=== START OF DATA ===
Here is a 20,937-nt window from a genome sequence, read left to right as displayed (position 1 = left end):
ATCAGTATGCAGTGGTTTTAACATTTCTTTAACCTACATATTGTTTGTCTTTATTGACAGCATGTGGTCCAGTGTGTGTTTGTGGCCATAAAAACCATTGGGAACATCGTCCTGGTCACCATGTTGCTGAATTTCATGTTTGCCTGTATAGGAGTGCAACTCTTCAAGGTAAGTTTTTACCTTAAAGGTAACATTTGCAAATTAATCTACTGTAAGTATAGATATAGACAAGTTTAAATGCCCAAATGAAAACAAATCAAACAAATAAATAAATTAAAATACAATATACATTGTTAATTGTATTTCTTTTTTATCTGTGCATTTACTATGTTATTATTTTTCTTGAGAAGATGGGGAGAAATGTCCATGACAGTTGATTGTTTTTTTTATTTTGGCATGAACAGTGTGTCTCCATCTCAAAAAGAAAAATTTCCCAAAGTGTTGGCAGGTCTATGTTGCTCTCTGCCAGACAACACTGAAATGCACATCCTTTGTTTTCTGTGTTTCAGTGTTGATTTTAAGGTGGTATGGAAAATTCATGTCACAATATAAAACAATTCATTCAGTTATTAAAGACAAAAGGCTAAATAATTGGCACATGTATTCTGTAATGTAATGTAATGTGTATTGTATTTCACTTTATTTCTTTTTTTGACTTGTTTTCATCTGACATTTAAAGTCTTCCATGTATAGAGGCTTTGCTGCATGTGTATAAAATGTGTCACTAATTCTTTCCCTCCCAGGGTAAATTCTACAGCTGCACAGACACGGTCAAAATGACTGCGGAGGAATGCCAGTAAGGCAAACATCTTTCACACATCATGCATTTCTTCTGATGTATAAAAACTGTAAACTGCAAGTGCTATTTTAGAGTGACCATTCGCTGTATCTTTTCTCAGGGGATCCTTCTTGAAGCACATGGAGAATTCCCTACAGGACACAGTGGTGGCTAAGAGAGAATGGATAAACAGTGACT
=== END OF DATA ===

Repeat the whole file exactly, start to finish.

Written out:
Here is a 20,937-nt window from a genome sequence, read left to right as displayed (position 1 = left end):
ATCAGTATGCAGTGGTTTTAACATTTCTTTAACCTACATATTGTTTGTCTTTATTGACAGCATGTGGTCCAGTGTGTGTTTGTGGCCATAAAAACCATTGGGAACATCGTCCTGGTCACCATGTTGCTGAATTTCATGTTTGCCTGTATAGGAGTGCAACTCTTCAAGGTAAGTTTTTACCTTAAAGGTAACATTTGCAAATTAATCTACTGTAAGTATAGATATAGACAAGTTTAAATGCCCAAATGAAAACAAATCAAACAAATAAATAAATTAAAATACAATATACATTGTTAATTGTATTTCTTTTTTATCTGTGCATTTACTATGTTATTATTTTTCTTGAGAAGATGGGGAGAAATGTCCATGACAGTTGATTGTTTTTTTTATTTTGGCATGAACAGTGTGTCTCCATCTCAAAAAGAAAAATTTCCCAAAGTGTTGGCAGGTCTATGTTGCTCTCTGCCAGACAACACTGAAATGCACATCCTTTGTTTTCTGTGTTTCAGTGTTGATTTTAAGGTGGTATGGAAAATTCATGTCACAATATAAAACAATTCATTCAGTTATTAAAGACAAAAGGCTAAATAATTGGCACATGTATTCTGTAATGTAATGTAATGTGTATTGTATTTCACTTTATTTCTTTTTTTGACTTGTTTTCATCTGACATTTAAAGTCTTCCATGTATAGAGGCTTTGCTGCATGTGTATAAAATGTGTCACTAATTCTTTCCCTCCCAGGGTAAATTCTACAGCTGCACAGACACGGTCAAAATGACTGCGGAGGAATGCCAGTAAGGCAAACATCTTTCACACATCATGCATTTCTTCTGATGTATAAAAACTGTAAACTGCAAGTGCTATTTTAGAGTGACCATTCGCTGTATCTTTTCTCAGGGGATCCTTCTTGAAGCACATGGAGAATTCCCTACAGGACACAGTGGTGGCTAAGAGAGAATGGATAAACAGTGACT